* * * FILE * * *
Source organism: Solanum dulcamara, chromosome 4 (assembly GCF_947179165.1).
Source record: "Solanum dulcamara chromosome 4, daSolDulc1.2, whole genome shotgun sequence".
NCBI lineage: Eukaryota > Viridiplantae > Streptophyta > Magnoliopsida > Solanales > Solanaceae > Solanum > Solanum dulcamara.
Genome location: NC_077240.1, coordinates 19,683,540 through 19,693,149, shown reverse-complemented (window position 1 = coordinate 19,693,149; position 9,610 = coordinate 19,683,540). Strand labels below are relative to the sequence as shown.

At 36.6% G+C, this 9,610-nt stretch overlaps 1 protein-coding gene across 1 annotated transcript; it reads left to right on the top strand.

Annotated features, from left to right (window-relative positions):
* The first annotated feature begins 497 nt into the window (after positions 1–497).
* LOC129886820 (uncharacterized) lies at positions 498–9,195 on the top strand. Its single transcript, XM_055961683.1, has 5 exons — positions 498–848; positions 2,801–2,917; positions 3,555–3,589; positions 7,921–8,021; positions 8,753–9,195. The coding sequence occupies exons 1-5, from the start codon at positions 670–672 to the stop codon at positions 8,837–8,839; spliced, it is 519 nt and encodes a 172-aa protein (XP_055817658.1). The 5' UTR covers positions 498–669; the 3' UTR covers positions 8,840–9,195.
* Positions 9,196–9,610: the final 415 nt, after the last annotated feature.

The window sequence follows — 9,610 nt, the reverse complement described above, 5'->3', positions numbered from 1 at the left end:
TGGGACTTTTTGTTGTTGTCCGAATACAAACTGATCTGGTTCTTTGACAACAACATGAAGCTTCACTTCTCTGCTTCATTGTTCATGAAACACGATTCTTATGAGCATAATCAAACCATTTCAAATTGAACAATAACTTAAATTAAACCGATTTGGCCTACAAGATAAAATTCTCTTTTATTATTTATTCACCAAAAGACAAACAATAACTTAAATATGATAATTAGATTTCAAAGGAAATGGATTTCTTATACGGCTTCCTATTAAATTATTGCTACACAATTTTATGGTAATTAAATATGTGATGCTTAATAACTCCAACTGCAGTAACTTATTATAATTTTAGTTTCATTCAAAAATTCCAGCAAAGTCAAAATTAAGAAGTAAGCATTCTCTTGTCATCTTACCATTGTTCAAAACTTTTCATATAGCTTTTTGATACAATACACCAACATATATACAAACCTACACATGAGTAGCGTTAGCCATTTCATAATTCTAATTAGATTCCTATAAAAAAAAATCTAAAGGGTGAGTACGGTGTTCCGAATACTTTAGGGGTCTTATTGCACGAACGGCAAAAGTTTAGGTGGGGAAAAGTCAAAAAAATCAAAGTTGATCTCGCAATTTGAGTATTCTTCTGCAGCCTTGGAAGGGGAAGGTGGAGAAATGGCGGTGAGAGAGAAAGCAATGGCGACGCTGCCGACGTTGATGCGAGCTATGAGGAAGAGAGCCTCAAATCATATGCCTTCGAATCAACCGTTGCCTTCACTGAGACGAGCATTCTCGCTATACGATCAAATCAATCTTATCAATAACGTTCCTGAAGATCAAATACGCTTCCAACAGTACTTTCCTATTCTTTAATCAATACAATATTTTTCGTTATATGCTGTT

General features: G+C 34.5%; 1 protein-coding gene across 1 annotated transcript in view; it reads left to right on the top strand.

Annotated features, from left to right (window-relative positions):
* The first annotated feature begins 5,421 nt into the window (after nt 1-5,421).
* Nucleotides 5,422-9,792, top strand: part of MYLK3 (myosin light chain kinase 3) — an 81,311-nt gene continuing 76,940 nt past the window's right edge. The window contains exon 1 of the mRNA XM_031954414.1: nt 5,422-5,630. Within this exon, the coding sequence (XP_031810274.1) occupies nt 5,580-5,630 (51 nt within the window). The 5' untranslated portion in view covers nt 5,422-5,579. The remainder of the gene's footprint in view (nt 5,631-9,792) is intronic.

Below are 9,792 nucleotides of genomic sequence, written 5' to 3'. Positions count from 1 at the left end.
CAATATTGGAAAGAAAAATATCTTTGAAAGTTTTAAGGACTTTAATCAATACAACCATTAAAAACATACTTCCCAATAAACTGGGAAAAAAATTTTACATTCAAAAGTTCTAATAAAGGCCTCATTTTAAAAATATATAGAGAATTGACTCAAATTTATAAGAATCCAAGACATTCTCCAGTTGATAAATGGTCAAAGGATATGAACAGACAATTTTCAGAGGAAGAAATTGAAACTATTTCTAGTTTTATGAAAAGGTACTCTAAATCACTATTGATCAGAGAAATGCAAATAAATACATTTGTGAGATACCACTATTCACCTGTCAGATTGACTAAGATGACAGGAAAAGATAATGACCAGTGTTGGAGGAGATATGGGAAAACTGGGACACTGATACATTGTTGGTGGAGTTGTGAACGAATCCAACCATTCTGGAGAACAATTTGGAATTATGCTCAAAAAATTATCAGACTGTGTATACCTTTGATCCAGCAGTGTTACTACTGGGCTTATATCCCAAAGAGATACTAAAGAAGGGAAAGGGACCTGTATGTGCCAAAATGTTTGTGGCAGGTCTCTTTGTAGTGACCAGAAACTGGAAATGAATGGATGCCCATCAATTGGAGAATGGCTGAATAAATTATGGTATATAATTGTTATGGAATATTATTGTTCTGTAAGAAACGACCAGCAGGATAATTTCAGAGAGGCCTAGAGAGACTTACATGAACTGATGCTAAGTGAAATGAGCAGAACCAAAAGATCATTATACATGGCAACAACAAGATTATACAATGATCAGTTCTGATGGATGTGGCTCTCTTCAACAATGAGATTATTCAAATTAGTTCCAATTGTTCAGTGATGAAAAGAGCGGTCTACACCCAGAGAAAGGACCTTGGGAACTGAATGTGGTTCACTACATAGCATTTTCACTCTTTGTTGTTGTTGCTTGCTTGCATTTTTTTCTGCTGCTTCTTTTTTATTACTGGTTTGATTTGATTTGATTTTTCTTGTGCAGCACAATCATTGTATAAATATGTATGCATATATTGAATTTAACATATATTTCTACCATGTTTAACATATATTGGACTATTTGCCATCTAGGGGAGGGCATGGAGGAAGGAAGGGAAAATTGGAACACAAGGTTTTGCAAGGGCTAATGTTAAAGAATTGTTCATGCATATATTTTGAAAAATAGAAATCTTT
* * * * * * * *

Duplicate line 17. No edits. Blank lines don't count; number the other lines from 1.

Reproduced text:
CAATATTGGAAAGAAAAATATCTTTGAAAGTTTTAAGGACTTTAATCAATACAACCATTAAAAACATACTTCCCAATAAACTGGGAAAAAAATTTTACATTCAAAAGTTCTAATAAAGGCCTCATTTTAAAAATATATAGAGAATTGACTCAAATTTATAAGAATCCAAGACATTCTCCAGTTGATAAATGGTCAAAGGATATGAACAGACAATTTTCAGAGGAAGAAATTGAAACTATTTCTAGTTTTATGAAAAGGTACTCTAAATCACTATTGATCAGAGAAATGCAAATAAATACATTTGTGAGATACCACTATTCACCTGTCAGATTGACTAAGATGACAGGAAAAGATAATGACCAGTGTTGGAGGAGATATGGGAAAACTGGGACACTGATACATTGTTGGTGGAGTTGTGAACGAATCCAACCATTCTGGAGAACAATTTGGAATTATGCTCAAAAAATTATCAGACTGTGTATACCTTTGATCCAGCAGTGTTACTACTGGGCTTATATCCCAAAGAGATACTAAAGAAGGGAAAGGGACCTGTATGTGCCAAAATGTTTGTGGCAGGTCTCTTTGTAGTGACCAGAAACTGGAAATGAATGGATGCCCATCAATTGGAGAATGGCTGAATAAATTATGGTATATAATTGTTATGGAATATTATTGTTCTGTAAGAAACGACCAGCAGGATAATTTCAGAGAGGCCTAGAGAGACTTACATGAACTGATGCTAAGTGAAATGAGCAGAACCAAAAGATCATTATACATGGCAACAACAAGATTATACAATGATCAGTTCTGATGGATGTGGCTCTCTTCAACAATGAGATTATTCAAATTAGTTCCAATTGTTCAGTGATGAAAAGAGCGGTCTACACCCAGAGAAAGGACCTTGGGAACTGAATGTGGTTCACTACATAGCATTTTCACTCTTTGTTGTTGTTGCTTGCTTGCATTTTTTTCTGCTGCTTCTTTTTTATTACTGGTTTGATTTGATTTGATTTTTCTTGTGCAGCACAATCATTGTATAAATATGTATGCATATATTGAATTTAACATATATTTCTACCATGTTTAACATATATTGGACTATTTGCCATCTAGGGGAGGGCATGGAGGAAGGAAGGGAAAATTGGAACACAAGGTTTTGCAAGGGCTAATGTTAAAGAATTGTTCATGCATATATTTTGAAAAATAGAAATCTTT